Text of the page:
By EditorDavid from Slashdot's war-games department
"The Air Force is investigating the Navy for a cyber intrusion into its network, according to a memo obtained by Military Times."
Zorro (Slashdot reader #15,797) shares their report:
The bizarre turn of events stems from a decision by a Navy prosecutor to embed hidden tracking software into emails sent to defense attorneys, including one Air Force lawyer, involved in a high-profile war-crimes case of a Navy SEAL in San Diego. The tracking device was an attempt to find out who was leaking information to the editor of Navy Times, a sister publication. A similar tracking device was also sent to Carl Prine, the Navy Times editor, who has written numerous stories about the case.
Navy Capt. David Wilson, chief of staff for the Navy's Defense Service Offices, wrote in the May 19 memo that an Air Force attorney was among the defense lawyers who had received emails with the hidden tracking software, which he described as "malware"...
"In fact, I've learned that the Air Force is treating this malware as a cyber-intrusion on their network and have seized the Air Force Individual Military Counsel's computer and phone for review," he wrote.Read Replies (0)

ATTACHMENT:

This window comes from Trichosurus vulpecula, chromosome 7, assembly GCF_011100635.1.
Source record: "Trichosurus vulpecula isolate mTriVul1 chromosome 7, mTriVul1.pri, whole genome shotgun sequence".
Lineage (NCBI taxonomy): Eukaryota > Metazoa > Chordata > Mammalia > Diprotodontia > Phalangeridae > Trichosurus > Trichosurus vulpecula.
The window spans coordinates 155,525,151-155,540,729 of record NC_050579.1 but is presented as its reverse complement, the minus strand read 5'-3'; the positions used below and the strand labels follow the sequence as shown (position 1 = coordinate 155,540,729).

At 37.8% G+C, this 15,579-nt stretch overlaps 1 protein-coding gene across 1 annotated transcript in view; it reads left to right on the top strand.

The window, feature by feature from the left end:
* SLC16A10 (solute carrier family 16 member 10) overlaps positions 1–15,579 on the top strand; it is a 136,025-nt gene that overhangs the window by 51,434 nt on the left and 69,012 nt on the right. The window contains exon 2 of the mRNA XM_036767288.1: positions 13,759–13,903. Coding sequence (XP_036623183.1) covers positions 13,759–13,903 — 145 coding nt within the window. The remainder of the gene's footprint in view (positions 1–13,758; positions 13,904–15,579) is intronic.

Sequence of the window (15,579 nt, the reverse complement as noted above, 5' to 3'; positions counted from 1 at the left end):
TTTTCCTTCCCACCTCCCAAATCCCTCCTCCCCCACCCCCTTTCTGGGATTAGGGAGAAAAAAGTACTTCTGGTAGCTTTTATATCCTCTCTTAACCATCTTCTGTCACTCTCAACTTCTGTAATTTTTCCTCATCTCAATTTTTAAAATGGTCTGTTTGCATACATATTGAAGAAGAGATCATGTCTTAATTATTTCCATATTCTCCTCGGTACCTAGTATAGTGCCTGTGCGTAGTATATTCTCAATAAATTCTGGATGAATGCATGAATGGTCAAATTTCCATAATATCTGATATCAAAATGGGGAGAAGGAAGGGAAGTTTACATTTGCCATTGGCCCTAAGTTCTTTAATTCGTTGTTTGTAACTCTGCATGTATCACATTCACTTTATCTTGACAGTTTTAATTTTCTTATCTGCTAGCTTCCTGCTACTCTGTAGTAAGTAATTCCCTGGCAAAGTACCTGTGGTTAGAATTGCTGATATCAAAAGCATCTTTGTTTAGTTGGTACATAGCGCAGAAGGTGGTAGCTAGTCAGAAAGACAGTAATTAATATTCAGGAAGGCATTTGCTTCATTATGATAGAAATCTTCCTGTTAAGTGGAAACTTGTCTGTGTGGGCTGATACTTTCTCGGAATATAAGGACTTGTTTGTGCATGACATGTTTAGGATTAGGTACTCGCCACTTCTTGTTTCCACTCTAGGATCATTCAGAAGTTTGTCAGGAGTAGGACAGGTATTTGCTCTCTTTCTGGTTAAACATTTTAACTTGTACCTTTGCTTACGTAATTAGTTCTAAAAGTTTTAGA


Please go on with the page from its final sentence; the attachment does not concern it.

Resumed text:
By EditorDavid from Slashdot's beware-of-Bitworld department
PC Magazine interviewed Neal Stephenson about his new upcoming book Fall; Or, Dodge in Hell, as well as "the digital afterlife, and why social media is a doomsday machine." [Possible spoilers ahead]:
The hybrid sci-fi/fantasy novel begins in the present day with Richard "Dodge" Forthrast, an eccentric multibillionaire who made his fortune in the video game industry. When a freak accident during a routine medical procedure leaves him brain-dead, his family is left to contend with his request to have his brain preserved until the technology exists to bring him back to life. The near-future world of Fall is full of familiar buzzwords and concepts. Augmented reality headsets, next-gen wireless networks, self-driving vehicles, facial recognition, quantum computing, blockchain and distributed cryptography all feature prominently. Stephenson also spends a lot of time examining how the internet and social media, which Dodge and other characters often refer to in Fall as the Miasma, is irrevocably changing society and altering the fabric of reality...
Q: How would you describe the current state of the internet? Just in a general sense of its role in our daily lives, and where that concept of the Miasma came from for you.
Neal Stephenson: I ended up having a pretty dark view of it, as you can kind of tell from the book. I saw someone recently describe social media in its current state as a doomsday machine, and I think that's not far off. We've turned over our perception of what's real to algorithmically driven systems that are designed not to have humans in the loop, because if humans are in the loop they're not scalable and if they're not scalable they can't make tons and tons of money.
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By EditorDavid from Slashdot's saved-by-the-bell department
Students from wealthy high schools are more than twice as likely to qualify for extra time to finish their SAT or ACT college entrance tests than students from poor schools -- and in some cases, they're getting 50% more time.
An anonymous reader quotes CBS News: